Sorry, but I just can't get behind this unhealthy message.

By Kylie Gilbert
Updated: February 09, 2017

When I first saw the photo of Kendall Jenner from her new Love magazine shoot while scrolling through Instagram, my thought process went as followed: Wow, she looks incredible as per usual, how can I recreate that cat eye??, and yasss #freethenipple. But my heart quickly sank when I saw what was in her hand: a cigarette. The same sensation happened later on that day when I saw the equally gorgeous photo of Bella Hadid that was posted by the magazine with the same accessory in hand. (Apparently, I wasn't the only one to pick up on this.)

I surprised myself with my perhaps over-the-top emotional reaction to the mere sight of a model holding a cigarette as a prop in a sexy photo shoot. After all, despite the fact that smoking is luckily on the decline, living in New York City means that I encounter my fair share of cigarettes on a daily basis. I have friends who are casual smokers and even dated a full-blown cigarette addict for years. I'm also not totally innocent myself: I'm embarrassed to admit that despite my sober moral stance on the issue, I picked up a short-lived Gwyneth Paltrow-like "social" smoking habit during my college years while abroad in Paris (cliché, I know). But despite the possible hypocrisy, seeing a cigarette used as a chic It-girl accessory struck a cord.

The photos reminded me of the black and white photos of my own grandmother from her modeling days (presumably the era this photoshoot was trying to recreate). My grandma was one of the chicest women I ever knew. She had incredible taste, always looked put together, and was referred to as 'sexy' even in her sixties and seventies. She also happened to pick up on one of the most on-trend habits in her teens-smoking-and continued for decades. (Unsurprising considering nicotine addiction is the most common form of chemical dependence according to the CDC, with research showing it's as addictive as cocaine and heroin.) And in 2014, when she was 74 years old, I lost my grandmother from the once-glamorous habit.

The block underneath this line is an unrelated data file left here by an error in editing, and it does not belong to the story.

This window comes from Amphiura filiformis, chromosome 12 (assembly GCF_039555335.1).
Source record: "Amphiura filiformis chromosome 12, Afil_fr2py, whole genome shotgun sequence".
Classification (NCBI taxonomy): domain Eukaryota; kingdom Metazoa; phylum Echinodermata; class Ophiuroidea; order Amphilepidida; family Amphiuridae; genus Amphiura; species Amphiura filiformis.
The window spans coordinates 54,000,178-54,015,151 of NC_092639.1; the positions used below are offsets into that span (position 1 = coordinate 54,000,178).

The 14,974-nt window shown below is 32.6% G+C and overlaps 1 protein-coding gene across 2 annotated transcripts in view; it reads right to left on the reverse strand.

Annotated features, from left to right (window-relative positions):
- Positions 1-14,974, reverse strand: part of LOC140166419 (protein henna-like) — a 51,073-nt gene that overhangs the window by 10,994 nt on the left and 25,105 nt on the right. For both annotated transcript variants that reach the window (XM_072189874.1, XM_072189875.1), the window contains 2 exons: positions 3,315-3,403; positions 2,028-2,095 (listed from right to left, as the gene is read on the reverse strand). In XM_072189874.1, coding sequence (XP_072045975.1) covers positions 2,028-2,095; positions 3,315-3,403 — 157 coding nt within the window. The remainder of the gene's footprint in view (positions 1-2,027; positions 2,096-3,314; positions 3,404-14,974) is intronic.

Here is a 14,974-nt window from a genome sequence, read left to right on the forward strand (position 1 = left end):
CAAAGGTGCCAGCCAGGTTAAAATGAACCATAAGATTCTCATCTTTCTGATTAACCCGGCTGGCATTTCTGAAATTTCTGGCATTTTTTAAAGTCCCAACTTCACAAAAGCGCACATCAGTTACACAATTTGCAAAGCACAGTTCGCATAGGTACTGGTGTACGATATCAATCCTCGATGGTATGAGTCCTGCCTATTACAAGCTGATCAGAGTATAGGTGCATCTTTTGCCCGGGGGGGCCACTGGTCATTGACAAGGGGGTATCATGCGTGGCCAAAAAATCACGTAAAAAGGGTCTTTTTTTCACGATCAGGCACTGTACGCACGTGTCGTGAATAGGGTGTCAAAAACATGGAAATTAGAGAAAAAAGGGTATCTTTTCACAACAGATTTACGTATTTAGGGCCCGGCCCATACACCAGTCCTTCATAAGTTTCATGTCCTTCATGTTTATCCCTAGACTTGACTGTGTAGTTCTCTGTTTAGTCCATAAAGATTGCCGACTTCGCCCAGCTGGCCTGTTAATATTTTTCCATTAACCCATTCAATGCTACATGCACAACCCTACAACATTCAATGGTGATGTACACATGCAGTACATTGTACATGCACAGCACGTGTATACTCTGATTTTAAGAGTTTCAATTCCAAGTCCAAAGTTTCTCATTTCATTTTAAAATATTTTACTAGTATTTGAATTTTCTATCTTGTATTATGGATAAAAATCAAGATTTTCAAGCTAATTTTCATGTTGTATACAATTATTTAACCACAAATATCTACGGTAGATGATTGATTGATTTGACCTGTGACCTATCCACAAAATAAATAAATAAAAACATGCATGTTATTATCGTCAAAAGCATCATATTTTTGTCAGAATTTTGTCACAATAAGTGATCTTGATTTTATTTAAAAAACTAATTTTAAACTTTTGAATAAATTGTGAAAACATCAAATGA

The cause was Chronic Obstructive Pulmonary Disease, otherwise known as COPD, the umbrella term used to describe progressive lung diseases including emphysema, chronic bronchitis, refractory (non-reversible) asthma, and some forms of bronchiectasis, and is characterized by increasing breathlessness, according to the COPD Foundation. For my grandmother, this meant being unable to do simple things like go grocery shopping without feeling completely out of breath, and needing to use an oxygen tank for the last few years of her life. Despite having quit smoking several years earlier, there was simply no way to turn back time. Although it's hammered into our brains in middle school health class (if not earlier) that cigarette smoke causes irreversible damage, it truly took seeing this firsthand for me to understand. (Not to mention smoking actually affects your DNA-even decades after you quit.)

Sure, it'd be unfair to pin this on Kendall and Bella, or claim they're responsible for the dangerous message portrayed in an artsy photoshoot (one they probably had little creative influence over), but it still makes me angry. It's undeniable that as some of the biggest models in the world right now, they have a massive influence on the buying habits and behaviors of millions of young women through the ad campaigns they participate in and the photos they post to social media (Kendall currently has 73.8 million Instagram followers; Bella has 10.4 million).

Historically, tobacco companies have targeted women with images of slender, glam models that encourage an association between smoking and being slim. Great. While anti-tobacco groups have made strides in fighting against such ads, these editorial photos prove that we, as a society, still have a way to go before we start seeing smoking for the un-cool, unglamorous habit that it is. I'm totally team Kendall and Bella, but I wish these photos didn't help promote a deadly habit that takes the lives of over 200,000 women in the U.S. annually. How about a glass of wine next time?



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